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By 8 February 2013 | Categories: news

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VW showcases CrossBlue SUV concept

At last month’s Detroit Motor Show, VW revealed its new CrossBlue SUV (sports utility vehicle) concept. This car is powered by a hybrid power unit that combines a conventional two-litre turbodiesel engine with two electric motors to deliver a combined 225 kW of power and 700 Nm of torque, enough to propel the SUV to 100 km/h in approximately seven seconds onto a terminal velocity of 202 km/h or 120 km/h in electric-only mode. VW claims that the CrossBlue’s 9.8 kWh lithium-ion battery offers a 33 km driving distance on pure electric power, with a combined fuel usage figure of just over two liters per 100 km.

Accolades for innovative SA-developed eco tech

The Innovation Hub has announced the winners of its Gauteng Innovation competition. Within the green category, Smokeless Coal came out tops for its smokeless energy source. By combining waste coal, clay and water, it burns longer than conventional coals. SavvyLoo scooped second prize for its low cost, waterless toilet that is easy to assemble and clean, and is able to flush problems such as water pollution from pit latrines down the toilet. Handy Power Chargers took the final podium place, winning third prize for its kinetic chargers that can be used on notebooks, mobile phones, lamps, radios and the like, in areas where there is no grid electricity supply.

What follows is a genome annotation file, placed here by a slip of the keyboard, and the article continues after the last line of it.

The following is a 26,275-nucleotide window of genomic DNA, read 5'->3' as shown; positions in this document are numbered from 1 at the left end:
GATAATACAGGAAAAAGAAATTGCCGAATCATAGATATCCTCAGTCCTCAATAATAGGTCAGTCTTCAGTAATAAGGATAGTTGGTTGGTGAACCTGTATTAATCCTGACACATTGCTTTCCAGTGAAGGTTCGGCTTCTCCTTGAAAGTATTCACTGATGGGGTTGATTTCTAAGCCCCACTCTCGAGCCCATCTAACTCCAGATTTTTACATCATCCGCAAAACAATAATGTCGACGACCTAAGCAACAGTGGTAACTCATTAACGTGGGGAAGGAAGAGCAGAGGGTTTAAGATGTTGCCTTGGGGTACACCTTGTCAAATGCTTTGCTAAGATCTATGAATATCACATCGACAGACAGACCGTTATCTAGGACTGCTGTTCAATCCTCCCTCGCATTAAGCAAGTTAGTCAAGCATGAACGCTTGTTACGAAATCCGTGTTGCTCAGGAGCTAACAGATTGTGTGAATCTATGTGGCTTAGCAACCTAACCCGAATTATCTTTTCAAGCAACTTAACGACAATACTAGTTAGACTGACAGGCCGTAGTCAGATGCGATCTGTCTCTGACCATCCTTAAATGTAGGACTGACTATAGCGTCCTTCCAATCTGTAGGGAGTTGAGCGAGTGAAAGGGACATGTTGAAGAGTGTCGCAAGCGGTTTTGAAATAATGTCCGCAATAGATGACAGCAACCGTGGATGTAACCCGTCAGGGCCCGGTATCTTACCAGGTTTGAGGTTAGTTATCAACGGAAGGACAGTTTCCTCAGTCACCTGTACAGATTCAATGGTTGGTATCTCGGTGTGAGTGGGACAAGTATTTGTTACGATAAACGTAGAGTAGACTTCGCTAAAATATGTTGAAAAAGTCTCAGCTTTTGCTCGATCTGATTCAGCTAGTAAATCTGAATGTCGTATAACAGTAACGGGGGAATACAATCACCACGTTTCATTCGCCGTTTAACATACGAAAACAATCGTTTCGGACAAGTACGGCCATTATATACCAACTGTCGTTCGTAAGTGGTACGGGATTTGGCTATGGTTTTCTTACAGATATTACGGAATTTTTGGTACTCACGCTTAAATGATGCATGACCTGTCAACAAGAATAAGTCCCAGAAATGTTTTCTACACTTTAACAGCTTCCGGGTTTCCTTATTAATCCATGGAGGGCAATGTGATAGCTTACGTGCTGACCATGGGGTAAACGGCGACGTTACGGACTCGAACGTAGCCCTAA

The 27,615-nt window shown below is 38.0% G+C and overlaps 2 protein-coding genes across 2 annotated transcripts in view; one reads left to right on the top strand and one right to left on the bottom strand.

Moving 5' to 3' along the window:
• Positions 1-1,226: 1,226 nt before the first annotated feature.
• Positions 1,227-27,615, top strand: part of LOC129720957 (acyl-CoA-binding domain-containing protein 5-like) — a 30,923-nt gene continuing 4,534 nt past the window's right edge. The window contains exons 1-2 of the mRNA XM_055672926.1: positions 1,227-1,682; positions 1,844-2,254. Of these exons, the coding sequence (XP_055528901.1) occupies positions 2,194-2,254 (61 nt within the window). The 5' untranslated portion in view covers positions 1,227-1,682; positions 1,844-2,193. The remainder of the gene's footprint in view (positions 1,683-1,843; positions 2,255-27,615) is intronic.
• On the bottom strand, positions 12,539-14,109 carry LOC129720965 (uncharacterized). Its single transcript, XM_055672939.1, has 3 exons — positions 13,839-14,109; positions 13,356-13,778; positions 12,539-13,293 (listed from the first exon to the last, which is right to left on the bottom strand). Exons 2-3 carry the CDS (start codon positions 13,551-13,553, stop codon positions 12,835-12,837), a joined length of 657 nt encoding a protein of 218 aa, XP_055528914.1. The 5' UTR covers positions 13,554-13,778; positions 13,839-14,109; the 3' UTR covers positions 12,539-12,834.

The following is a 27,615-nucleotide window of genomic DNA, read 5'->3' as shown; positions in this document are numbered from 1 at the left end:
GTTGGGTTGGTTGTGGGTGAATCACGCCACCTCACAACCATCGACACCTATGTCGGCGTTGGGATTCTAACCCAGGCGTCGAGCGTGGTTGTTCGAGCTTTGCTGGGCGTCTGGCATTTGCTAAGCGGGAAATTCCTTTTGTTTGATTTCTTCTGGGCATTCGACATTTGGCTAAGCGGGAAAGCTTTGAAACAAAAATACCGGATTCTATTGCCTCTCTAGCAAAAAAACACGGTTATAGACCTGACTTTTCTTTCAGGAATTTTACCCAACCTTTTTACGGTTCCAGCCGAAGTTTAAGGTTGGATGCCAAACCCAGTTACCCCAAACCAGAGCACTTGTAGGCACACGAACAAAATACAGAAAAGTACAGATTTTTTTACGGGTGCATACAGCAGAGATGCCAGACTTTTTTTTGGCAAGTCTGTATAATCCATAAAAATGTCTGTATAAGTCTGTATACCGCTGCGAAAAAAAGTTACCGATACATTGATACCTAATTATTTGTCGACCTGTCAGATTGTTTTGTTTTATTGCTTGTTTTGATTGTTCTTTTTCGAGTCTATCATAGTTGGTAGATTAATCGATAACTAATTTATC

Gravity weighs in as lighting solution within developing countries

Two London-based designers, Martin Riddiford and Jim Reeves, have developed a new type of light called GravityLight. Currently in prototype, it is being developed for third world countries where access to the electricity grid is unavailable. Instead of an expensive solar power system, inconvenient batteries, or dangerous kerosene fuel, the GravityLight is powered by, you guessed it, gravity. Any object weighing in at around 9 kg can be attached to the pull-weight power system working on kinetic energy. When a user lifts this weight (it takes about three seconds) the light is powered for about half an hour, as the pull-weight makes its way back down.


This article first appeared in TechSmart Issue 113 - February 2013.

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